I would like to finish by thanking you for reading this statement, and stating that I concur with the findings of the Ombudsman, but that I would only add that it was an unintentional misleading on my part. I hope that it gives my side of the story, and that it will help towards each reader coming to a balanced conclusion.

Christopher John

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Tenby: Air Ambulance medivac patient with suspected broken leg

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PARAMEDICS asked for assistance, and the Wales Air Ambulance were subsequently tasked with tending to an incident at Tenby harbour on Sunday (Oct 2).

A male required assistance due to a fall around the beach area, and suffered a suspected broken leg.

A spokesperson for the air ambulance said: “Our overnight crew arrived on scene at 8.12 pm.

“Following treatment at the scene from our on-board medics, we airlifted the patient to the University Hospital of Wales in Cardiff. Our involvement concluded at 10.31 pm.”

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Cleddau Bridge was closed due to concerns over person in distress

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THE CLEDDAU BRIDGE was closed just after midnight on Sunday morning after reports of concern over a person in distress.

A number of police units attended the incident, and an ambulance was put on standby, but thankfully was not needed. The bridge was closed for around a hour, with a diversion put in place.

Nearby residents noted the flashing lights from multiple emergency services on the bridge and posted statuses on Facebook wishing for the person’s safety.

Some other witnesses on the Pembroke Dock side of the estuary noted activity in the water from small vessels in the area under the bridge, which they believed may have been boats put on standby.

In a statement a spokesperson from the Welsh Ambulance Service said: “We were called in the early hours of Sunday morning at 12:43am to reports of an incident on the A477, Cleddau Bridge.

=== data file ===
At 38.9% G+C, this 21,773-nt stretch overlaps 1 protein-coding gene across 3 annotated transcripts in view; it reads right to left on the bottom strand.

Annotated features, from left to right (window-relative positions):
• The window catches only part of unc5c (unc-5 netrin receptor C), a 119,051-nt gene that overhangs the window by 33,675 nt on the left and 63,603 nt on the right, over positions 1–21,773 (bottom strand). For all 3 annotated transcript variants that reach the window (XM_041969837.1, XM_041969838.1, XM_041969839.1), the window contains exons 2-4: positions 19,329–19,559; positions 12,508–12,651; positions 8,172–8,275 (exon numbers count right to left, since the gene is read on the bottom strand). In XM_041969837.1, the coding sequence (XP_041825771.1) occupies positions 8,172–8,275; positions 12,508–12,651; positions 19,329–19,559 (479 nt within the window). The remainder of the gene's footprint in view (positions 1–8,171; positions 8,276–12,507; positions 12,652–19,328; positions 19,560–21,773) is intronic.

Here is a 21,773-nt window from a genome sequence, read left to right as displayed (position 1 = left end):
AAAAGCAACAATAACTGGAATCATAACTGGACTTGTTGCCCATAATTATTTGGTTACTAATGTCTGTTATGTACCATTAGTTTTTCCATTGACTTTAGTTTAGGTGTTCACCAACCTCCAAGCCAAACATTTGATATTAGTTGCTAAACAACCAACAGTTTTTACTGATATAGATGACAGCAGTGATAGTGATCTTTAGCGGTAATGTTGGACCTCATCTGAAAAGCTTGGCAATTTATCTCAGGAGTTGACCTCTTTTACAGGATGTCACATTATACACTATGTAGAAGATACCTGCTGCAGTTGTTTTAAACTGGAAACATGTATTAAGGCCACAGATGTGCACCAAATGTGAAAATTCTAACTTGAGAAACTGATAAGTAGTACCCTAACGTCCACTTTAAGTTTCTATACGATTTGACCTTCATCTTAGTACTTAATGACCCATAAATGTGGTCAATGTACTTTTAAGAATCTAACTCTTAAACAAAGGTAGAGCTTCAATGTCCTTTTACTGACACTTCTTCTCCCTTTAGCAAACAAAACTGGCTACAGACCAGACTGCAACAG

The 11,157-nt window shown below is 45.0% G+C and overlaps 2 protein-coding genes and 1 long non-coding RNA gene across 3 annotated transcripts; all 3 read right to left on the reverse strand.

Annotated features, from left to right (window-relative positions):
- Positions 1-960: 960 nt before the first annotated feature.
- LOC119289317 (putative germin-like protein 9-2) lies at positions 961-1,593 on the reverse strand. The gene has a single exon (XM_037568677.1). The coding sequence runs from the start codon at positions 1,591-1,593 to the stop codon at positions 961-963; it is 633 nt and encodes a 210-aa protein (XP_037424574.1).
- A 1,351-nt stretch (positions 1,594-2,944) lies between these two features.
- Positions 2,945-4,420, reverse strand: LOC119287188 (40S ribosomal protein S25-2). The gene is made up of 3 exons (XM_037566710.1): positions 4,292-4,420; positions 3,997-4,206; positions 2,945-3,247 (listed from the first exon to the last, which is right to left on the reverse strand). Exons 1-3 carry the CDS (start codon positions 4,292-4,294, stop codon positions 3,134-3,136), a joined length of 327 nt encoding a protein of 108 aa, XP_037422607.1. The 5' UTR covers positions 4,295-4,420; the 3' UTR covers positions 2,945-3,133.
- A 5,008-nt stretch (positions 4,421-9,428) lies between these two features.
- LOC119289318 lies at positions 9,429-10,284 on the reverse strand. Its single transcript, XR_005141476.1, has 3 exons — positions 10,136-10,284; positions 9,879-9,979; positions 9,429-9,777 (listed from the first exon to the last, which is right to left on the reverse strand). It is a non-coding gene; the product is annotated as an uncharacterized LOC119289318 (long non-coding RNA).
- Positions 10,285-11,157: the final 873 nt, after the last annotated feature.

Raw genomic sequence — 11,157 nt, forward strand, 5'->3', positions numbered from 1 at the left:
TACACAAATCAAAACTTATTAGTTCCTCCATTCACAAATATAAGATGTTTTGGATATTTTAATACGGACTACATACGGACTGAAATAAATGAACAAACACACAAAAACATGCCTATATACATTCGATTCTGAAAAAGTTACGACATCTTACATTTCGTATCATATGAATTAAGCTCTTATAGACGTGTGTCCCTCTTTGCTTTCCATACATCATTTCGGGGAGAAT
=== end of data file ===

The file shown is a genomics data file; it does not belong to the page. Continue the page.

“We sent one emergency ambulance but were subsequently stood down.”

At just after 1am Sunday the police posted the following on their official Facebook page, confirming that the incident was over: “Cleddau Bridge has now reopened. Thank you for your patience.”

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Thirty bags of cocaine – worth £90m – wash up on west Wales beach

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DYFED-POWYS POLICE has confirmed that what is expected to be a large quantity of the class A drug cocaine has washed up on on a west Wales beach this weekend.

The Herald understands that a man walking on Tan-y-Bwlch beach, south of Aberystwyth, made the discovery early on Saturday morning – which at street value could be sold for as much as £90m.

The beach walker found 30 black bags on the sand which had been tied together with a rope and empty gallon jerry cans for buoyancy.

Inside each black bag were 30 x1kg blocks, labelled with the name of fashion brand Dior – the mark of a Latin-American cartel – indicating 100% purity.

A similar brick of cocaine confiscated in Australia (File)

Thinking the package was suspicious, the man called the police.

When the police arrived, one of the bags was cut open and inside was what appeared to be cocaine.

The suspected cocaine was then taken away by officers, and it has now been confirmed that the white powder inside the bags is believed to be cocaine.

A spokeswoman for Dyfed-Powys Police said: “We are investigating the discovery of a significant quantity of what is thought to be cocaine, spotted along the Ceredigion coast this weekend.

“Enquiries are being undertaken to establish how such an unusually large amount of the controlled drug came to wash up on the Welsh shore, following recent storms.

“The precise quantity is still being established and at this time no-one has been arrested in relation to this matter. Officers have thanked those who found the packages and their sensible actions in reporting the matter immediately.”

No arrests have been made.

The UK’s cocaine market is estimated to be worth more than £25.7 million daily, according to the National Crime Agency’s latest strategic threat assessment.

Figures released by the agency earlier this year revealed how cocaine seizures nationwide have soared by 161 per cent between early 2020 and early last year.

A suspected £90million haul of cocaine was found on beach